Now, this would have the game running at 60 ticks per second no matter what the frame rate(well, if it was higher) or refresh rate was correct?

    Linkman2004- Hey, cheers for the look in, I'm not on my computer at the moment, so i can't try it out just yet.

    Would there be a discrepancy between + 1 and TimeDelta * 60 If my refresh rate wasn't 60? Because the whole reason behind this question is to take the refresh rate out of the equation.

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  • If your refresh rate was something like 75, like my main computer, then there would be a difference between + 1 and 60 * TimeDelta. To achieve the equivalent of + 1, it just becomes (your refresh rate) * TimeDelta.

    So basically, if you want your game to have the equivalent of what + 1 is on your computer, but still run the same on everybody's computers regardless of refresh rate, you'd just use (your refresh rate) * TimeDelta

  • You don't need to change your monitor's refresh rate to test different framerates - change the framerate to 'Fixed' at 10fps in application properties, or set it uo 'unlimited' (which should reach a few hundred frames per second at least), and the difference will become obvious.

    The problem is framerate dependent code (like set X to .X + 1) doesn't have a fixed speed (it depends on the framerate), and TimeDelta code does have a fixed speed. So how can you possibly convert between them? TimeDelta always means one speed, and without TimeDelta it could be any speed, depending on your framerate. So to convert to or from framerate-dependent, you have to pick a framerate as your reference, and 60fps is a common one so a good choice.

    My advice, though, is to completely ditch framerate-dependent code. Forget it. Just always use TimeDelta, and get everything moving at the right speed using that. Don't bother converting between them, it's totally unecessary if you start making your game right off the bat with TimeDelta. Also, don't forget the built in behaviors are already framerate-independent, so you don't need to worry about them.

    I hope that's clear, it can be a tricky area to explain! By the way, you should avoid the 'Every X ticks' event in games, because as the name suggests, it runs depending on the framerate (every 10 ticks is once a second at 10fps, but ten times a second at 100fps!). You always want to use 'real world' times, so use 'every X milliseconds'. TimeDelta is another way of using real world times, so with the two, your game should run at the same speed everywhere!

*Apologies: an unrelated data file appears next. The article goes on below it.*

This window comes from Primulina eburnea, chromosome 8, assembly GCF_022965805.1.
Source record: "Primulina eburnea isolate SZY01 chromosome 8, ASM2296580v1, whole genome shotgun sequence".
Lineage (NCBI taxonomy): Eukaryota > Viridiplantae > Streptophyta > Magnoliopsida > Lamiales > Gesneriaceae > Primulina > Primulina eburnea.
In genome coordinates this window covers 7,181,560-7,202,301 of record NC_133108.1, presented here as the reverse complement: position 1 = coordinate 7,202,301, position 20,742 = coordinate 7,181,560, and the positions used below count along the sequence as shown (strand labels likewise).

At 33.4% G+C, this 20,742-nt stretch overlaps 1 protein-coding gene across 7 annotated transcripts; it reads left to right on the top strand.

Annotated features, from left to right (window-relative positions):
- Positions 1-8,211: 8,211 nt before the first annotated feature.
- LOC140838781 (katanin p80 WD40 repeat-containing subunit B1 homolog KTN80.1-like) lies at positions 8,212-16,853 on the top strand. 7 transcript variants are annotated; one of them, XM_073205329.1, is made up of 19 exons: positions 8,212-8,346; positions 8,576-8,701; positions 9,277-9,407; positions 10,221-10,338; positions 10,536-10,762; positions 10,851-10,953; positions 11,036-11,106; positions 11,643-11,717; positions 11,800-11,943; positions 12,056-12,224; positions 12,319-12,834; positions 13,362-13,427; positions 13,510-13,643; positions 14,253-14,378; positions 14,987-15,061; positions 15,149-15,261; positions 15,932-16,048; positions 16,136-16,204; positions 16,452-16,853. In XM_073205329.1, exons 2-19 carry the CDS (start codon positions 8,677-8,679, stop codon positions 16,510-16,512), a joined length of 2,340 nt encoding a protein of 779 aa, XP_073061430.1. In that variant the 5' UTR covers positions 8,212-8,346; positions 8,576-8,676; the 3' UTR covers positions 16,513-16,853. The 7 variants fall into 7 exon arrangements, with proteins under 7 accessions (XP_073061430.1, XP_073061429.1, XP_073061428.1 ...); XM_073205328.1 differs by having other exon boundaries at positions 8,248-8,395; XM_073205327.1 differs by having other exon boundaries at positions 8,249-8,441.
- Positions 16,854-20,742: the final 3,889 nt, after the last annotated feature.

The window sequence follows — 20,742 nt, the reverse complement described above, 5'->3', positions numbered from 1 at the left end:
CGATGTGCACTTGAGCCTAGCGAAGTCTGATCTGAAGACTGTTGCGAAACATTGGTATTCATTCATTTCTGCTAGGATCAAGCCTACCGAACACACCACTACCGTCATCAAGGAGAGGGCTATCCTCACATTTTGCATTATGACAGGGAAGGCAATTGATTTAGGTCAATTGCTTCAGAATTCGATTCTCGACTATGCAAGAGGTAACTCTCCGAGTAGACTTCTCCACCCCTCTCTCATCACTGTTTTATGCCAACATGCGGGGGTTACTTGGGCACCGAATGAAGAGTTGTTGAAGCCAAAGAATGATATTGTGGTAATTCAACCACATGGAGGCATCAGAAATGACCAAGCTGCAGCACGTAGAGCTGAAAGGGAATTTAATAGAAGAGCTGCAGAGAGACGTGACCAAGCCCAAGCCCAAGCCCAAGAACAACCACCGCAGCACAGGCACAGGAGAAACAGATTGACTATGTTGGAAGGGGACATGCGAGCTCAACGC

• What Ashley said is a perfect explanation. However, if your game requires pixel perfect collisions, and you don't want to risk an object "skipping through" parts of your level because the frame rate dropped too much, then that's when you should use a fixed frame rate. Time delta also has an option to prevent skipping like that from happening by slowing down the game if it drops below a certain frame rate. But if you're doing a low res game, i'd say use fixed rate. The tearing is barely noticeable, and it evens adds that old console nostalgia look.

    MAJOR DIFFERENCE BETWEEN FIXED RATE AND TIMEDELTA

    Timedelta- makes your game have skip lag.

    Fixed rate- makes your game have slowdown lag.

  • I'd disagree and say you should never publish a game with fixed framerate mode, but people can and do ignore me on that one

  • I have played around with the different settings, and using the fixed frame rate really slugs the game, it's gets jerky and awkward feeling.

    Ashley, Thanks for that tip about adjusting the frame rate, obvious now, but I do usually tend towards doing things the long awkward difficult and barely functional ways.

    Now I don't mind showing graphics off...but when it comes to code, I'm so terrible at it i prefer to hide it away. But if you guys could give me an idea as to how to sort this out into the TimeDelta light?

    2 ticks would work out to 0.03 milliseconds, and 5 to 0.08, but because the time, is system based, I would need to add TimeDelta to the milliseconds? Is that correct? And i want 0.03 to be a derivative of 60?

  • Aha! I think I understand why you're confused. Forget the conditions - you use timedelta in the actions only.

    So instead of what you're doing:

    every 2 ticks

    left arrow is down

    • subtract 1 from camera x

    do this:

    left arrow is down

    • subtract (amount per second*timedelta) from camera x

    Since you're using every two ticks, the event is running every other frame, resulting in 30 pixels moved per second. To get a speed equal to that, you'd use (30*timedelta). Like this:

    left arrow is down

    • subtract (30*timedelta) from camera x
  • That's right, since TimeDelta is the time since the last tick, you want to use it in events that run every tick.